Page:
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Argentina's Upheaval

The director of the Council on Hemispheric Affairs (COHA), Larry Birns, has made two extensive trips to Argentina over a number of months, where he met with a large number of government officials, economists, legislators, journalists and members of the judiciary. While in Buenos Aires, he appeared on a number of Argentine TV and radio programs and a press conference was held.

Among those with whom he met were the country's then-vice president, the Chief Justice of the Supreme Court, several cabinet ministers, academic figures and the editors of a number of Argentine newspapers, as well as several Jewish leaders concerned with the bombings of two Jewish-related buildings.

The theme of his visit was the issue of corruption and the serious problems afflicting the Argentine legal system, as well as threats to civil society.

Argentine crisis far more than just economic

A major contributing factor to the current Argentine crisis comes from non-economic causes, in spite of the fact that it was Economy Minister Domingo Cavallo who resigned. The dispute over economic issues represents just the iceberg's tip, with the basic foundation of Argentine society being increasingly revealed as rotten to the core. Today, Argentina is largely a lost cause, with a huge foreign debt of $155 billion being a product of the crisis rather than its generative force. Portrayed as an array of financial problems including liquidity, service on the country's foreign debt and massive dollar flight due to faltering investor confidence, which saw one-third of the country's foreign investment portfolios withdrawn this past year, these should be seen merely as manifestations of a profoundly leprous society. In fact, while the trigger of the crisis was mainly economic, its fundamental genesis was principally non-economic.

Argentina today is the antithesis of the good civil society. Due to the massive corruption which for decades has been the protoplasm of the country's bureaucracy, media, armed forces, judiciary and presidency, the vast bulk of Argentines are alienated from the establishment. Today, it is a country that clearly no longer works. As a result, the population views its leaders with raw cynicism and only trusts its athletes.

Argentina is a country whose military had murdered upwards of 25,000 citizens in a "dirty war" that took place during the 1970s and early 80s. In spite of this fact, the armed forces are unrepentant for their barbarous behavior, and could be the beneficiary of the current crisis if the population turns to them to get rid of President Fernando de la Rúa. The military was extended amnesty by several civilian presidents, including Carlos Menem, who after being released from house arrest, today waits anxiously in the wings for De La Rúa's downfall. Of those found guilty, many were punished with a light slap on the wrist. Menem also had been honored with a state dinner by President Clinton, at which the White House was transformed for the night into a tango studio.

In spite of Argentina's reputation for violence, lawlessness, corruption and venality (IBM gave senior officials of the country's Central Bank a bribe of between $25 to $27 million in order to land a $250 million computerization contract), the country still is being treated as if it were a model for democracy. The IBM scandal is joined by almost daily revelations in the press of payoffs to the government and defalcation of public funds, many of which were cases of embezzlement that occurred during the Menem presidency.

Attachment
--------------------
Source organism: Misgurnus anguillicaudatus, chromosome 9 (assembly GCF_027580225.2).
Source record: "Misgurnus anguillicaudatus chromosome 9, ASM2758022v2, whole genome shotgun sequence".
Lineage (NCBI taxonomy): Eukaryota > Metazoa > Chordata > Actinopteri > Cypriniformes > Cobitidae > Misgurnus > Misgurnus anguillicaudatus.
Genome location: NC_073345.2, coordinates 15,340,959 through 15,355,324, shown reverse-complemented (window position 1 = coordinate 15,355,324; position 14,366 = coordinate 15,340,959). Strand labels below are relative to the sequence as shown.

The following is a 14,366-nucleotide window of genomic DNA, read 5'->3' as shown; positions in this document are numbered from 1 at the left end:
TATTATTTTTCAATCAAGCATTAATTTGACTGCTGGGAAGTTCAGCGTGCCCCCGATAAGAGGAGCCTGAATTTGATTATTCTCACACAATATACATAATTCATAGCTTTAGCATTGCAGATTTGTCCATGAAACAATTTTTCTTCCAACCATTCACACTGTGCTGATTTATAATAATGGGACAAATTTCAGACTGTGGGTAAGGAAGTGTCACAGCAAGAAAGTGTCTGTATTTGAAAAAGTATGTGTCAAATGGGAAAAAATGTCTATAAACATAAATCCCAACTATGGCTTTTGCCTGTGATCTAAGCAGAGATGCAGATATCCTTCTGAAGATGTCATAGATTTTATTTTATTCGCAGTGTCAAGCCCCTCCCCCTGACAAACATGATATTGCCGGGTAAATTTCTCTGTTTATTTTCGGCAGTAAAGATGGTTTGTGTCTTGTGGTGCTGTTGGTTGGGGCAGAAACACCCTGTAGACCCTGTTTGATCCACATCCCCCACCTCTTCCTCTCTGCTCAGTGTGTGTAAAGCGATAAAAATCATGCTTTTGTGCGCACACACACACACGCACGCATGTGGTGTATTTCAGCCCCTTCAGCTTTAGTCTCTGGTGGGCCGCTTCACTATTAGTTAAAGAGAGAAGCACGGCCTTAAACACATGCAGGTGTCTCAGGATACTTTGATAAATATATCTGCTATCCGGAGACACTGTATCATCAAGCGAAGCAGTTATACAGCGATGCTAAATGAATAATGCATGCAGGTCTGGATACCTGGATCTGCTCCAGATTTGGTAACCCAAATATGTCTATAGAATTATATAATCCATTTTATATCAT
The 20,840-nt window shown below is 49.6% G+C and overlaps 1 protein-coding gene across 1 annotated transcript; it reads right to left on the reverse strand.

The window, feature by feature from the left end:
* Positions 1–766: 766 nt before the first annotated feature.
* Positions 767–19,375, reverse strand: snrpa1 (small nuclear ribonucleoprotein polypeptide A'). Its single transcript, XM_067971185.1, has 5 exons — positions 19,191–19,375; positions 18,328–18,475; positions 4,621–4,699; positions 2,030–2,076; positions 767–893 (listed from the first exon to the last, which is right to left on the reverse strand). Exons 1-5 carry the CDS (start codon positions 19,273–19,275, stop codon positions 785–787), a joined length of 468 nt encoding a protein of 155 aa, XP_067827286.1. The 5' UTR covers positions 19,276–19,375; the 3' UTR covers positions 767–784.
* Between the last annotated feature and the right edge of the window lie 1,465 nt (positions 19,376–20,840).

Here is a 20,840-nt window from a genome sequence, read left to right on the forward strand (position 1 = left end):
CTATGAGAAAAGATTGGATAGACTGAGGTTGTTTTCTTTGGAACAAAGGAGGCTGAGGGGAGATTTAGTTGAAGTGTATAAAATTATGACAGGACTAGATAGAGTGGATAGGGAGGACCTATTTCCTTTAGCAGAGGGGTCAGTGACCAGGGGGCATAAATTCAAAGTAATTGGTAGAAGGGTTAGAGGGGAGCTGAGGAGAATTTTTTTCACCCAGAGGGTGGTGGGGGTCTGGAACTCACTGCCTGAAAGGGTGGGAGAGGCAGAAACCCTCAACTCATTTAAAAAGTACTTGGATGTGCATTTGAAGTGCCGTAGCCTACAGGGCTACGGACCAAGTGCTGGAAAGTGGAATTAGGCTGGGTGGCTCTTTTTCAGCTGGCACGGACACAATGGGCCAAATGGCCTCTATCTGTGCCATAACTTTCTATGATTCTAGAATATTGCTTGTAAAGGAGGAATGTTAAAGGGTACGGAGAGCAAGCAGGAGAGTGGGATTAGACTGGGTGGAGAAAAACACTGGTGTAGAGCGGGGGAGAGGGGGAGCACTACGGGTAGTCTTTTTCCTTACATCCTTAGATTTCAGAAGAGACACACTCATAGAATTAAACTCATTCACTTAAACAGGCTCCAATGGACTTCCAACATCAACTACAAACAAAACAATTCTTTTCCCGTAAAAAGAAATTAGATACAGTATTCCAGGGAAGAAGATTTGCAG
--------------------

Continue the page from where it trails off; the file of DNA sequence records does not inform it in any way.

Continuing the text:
The U.S., IMF and World Bank all share culpability for Argentina's current plight because all of these actors were well aware of the fact that the country was less a democracy than a kleptocracy, and that a portion of any funds sent there would be siphoned off into private hands. Regarding Menem's release from house arrest, the case indicates how justice prevails in that country. Argentines have very few reasons for optimism or espousing their traditional smugness. The two major parties - the Alianza and Justicialista -- are both renowned for their corruption and cronyism; Fernando de la Rúa, the so-called reformer, has proven to be a disaster, with his vice president Carlos "Chacho" Alvarez having the political courage to resign soon after taking office because De la Rúa would not fire some of his cronies for their corrupt practices. Tourism revenues have plummeted as Buenos Aires has become one of the world's most dangerous and crime-ridden cities; the middle class is being pressed to the poverty level; and the poor are without hope. All that can be expected from the political parties is demagoguery; older Argentines bitterly recall that some of the current burdensome foreign debt dates back to the late 1970s and early 1980s, and is due to loans that David Rockefeller personally arranged for his Chase Bank to make to the Argentine military junta, after the constitution had been suspended and the legislature disbanded. There is little doubt that Rockefeller and his advisors had the ability to calculate that these loans were unnecessary and would most likely end up being pocketed by the Argentine military, which is exactly what happened. Nor is adding more bailouts to the $48 billion already provided to Argentina in recent months any solution, because it can be reliably anticipated that much of it will be misallocated or purloined.

COHA Research Group

The Council on Hemispheric Affairs, founded in 1975, is an independent, non-partisan and tax-exempt research and information organization. It has been described on the floor of the Senate as being "one of the nation's most respected bodies of scholars and policy makers."

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